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29th March 2024

Let women write fanfiction

Fanfiction gave many, including myself, the space to be themselves. So, we look into the origins and communities behind fanfiction to shed light on why it shouldn’t be dismissed.
Let women write fanfiction
Credit: Jan Baborak @ Unsplash

I have an embarrassing secret: I used to write fanfiction. Being a fan was a coming of age for me. I experienced the highs and lows of fandom with an intensity that can only be felt when you are 14.

Every new piece of your favourite media is sacred – whether it be an episode of manga or Taylor Swift re-recording albums. If you have ever been on the internet, you have either been a fan or encountered a fan.

The origins of fanfiction

Fanfiction is a writing genre that uses a previously existing work as source material for further writing. It is not a rip-off, but a transformation standing on centuries of literature.
Being a fan is gendered. To like something with a borderline obsession is seen as female and, because of this, being a fan and writing fanfic is embarrassing. This raises the question: why don’t we ever let women enjoy things?

Fanfiction is born from fan culture and ‘fandom’. A fandom is a group of fans engaging with and sharing content around a piece of media. Fandoms see media in two ways, canon and headcanon. The canon is what you’d expect as the rules set out in the piece of media while headcanon is a way for fans to transform the source material. In this way, the character of Sherlock Holmes is built off of canon and headcanon.

Arthur Conan Doyle’s novel, The Adventures of Sherlock Holmes, has always been a source of fan adoration. If you are not already familiar, Sherlock follows Detective Sherlock Holmes with his sidekick John Watson through solving murder mysteries. Even back in Conan Doyle’s time, this amassed a cult fandom. Victorian men mourned Sherlock’s death (sorry for the spoiler) by wearing a black funeral armband. Yet, these men were not dismissed for their interest because they loved the source material first.

The BBC adaptation is a fan work in a way as it completely derails the plot of the novel. This attracted a new audience that Conan Doyle almost certainly did not predict – teenage girls. It offered escapism through a whole universe of fanfiction that had many, including myself, longing for more.

Queering fanfiction

I was a teenager coming to terms with my own queerness and I found a community through reading fanfiction. For me, it was reassuring to see writing imagining Sherlock and John as a couple. The books have no reference whatsoever to a Sherlock who was anything other than straight. By fanfiction queering the canon, I felt seen even if it was just through the imagination of a stranger on the internet. I didn’t just read fanfiction. I wrote about Riverdale too. Yes, that show on Netflix about an unhinged murder mystery. Despite lacklustre performances and a nonsensical plot, Riverdale was the first time I saw queer women on screen. The relationship between Cheryl and Toni inspired me to write.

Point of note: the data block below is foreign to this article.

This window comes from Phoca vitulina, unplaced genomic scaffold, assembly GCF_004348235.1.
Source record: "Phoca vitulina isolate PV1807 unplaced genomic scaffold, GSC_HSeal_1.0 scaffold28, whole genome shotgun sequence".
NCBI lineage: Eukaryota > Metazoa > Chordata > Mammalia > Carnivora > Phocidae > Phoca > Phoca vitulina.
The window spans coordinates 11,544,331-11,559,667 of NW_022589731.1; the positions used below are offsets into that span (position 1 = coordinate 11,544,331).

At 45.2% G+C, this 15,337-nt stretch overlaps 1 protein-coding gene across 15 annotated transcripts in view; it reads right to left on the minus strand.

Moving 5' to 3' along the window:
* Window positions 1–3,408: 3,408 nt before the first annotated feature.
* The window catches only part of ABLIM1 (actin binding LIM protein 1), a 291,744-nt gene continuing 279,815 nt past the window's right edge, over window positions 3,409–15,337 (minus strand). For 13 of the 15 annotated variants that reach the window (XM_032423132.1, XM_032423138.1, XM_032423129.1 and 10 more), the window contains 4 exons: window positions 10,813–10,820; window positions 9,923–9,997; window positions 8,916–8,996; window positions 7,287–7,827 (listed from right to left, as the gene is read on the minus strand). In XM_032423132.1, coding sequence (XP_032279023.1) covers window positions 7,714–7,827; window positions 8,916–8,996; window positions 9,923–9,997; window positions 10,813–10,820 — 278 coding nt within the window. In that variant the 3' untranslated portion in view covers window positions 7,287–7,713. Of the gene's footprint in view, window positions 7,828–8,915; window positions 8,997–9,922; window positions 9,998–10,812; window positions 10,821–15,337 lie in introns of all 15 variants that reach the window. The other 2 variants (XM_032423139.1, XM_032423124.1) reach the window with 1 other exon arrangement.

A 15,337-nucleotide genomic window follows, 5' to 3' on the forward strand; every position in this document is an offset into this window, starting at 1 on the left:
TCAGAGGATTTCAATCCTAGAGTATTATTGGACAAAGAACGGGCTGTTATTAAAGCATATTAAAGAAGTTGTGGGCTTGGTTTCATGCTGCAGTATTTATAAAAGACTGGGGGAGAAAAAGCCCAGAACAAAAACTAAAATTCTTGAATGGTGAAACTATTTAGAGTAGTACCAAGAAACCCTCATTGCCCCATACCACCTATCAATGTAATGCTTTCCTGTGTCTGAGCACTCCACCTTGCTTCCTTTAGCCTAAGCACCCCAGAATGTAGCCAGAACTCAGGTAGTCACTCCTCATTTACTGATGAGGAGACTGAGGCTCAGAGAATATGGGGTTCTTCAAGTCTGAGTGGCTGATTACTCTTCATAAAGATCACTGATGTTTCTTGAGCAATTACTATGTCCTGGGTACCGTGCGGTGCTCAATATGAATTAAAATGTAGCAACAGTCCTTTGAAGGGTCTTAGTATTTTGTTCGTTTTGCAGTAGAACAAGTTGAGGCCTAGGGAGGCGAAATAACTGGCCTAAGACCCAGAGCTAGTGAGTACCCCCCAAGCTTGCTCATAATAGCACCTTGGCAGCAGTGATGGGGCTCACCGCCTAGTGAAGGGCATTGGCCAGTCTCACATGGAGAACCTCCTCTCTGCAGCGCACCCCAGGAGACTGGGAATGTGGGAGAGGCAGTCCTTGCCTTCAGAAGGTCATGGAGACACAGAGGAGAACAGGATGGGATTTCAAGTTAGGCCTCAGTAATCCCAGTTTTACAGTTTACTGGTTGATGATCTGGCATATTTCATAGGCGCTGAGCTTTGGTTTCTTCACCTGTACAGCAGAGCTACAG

The anonymity of fanfiction websites ensured that whatever weird thing you could dream up, you could write with no fear of any real-life repercussions. For queer people in the closet, this meant fanfiction was a safe space to explore these feelings.

Fanfiction and representation

I will never reveal my Tumblr blog URL, yet fanfiction did represent me when I needed it most. It’s not surprising that fandom is dominated by women and non-binary people. One of the more popular sites Archive of Our Own found that more users identified as genderqueer (6%) than as male (4%).

Queer and female audiences want to change the source material to see themselves represented. Yet, when they do write, we degrade them. It’s the same derision that forced the Brontë sisters to write under a male pseudonym. The only barrier to recognising fanfiction as a legitimate art form is breaking down this stigma of what makes art good enough.

Websites like Archive of Our Own and Wattpad are the few places left where anyone can get popular. Self-publication on these sites allows writers to embrace their creativity and envision new possibilities through writing. But, as a culture, we remain terrified of young women and their art.

I see similar themes from fanfiction reflected in my literary tastes today. My current favourites are mysteries and LGBTQ+ horror which, in a strange way, are reflected in the stories built from Sherlock and Riverdale. Fanfiction helped me find the things I love.

Our current literary landscape is full of fanfic – with Fifty Shades of Grey born from Twilight, The Mortal Instruments from Harry Potter, and The Love Hypothesis from Star Wars. Fanfiction is quickly becoming part of the mainstream.

The radical spirit of fanfiction helped me find my identity as a queer person. As a literary movement, it is exciting to see these existing books blossom into new narratives. Fanfiction is changing the nature of literature, and it deserves respect as a literary genre.

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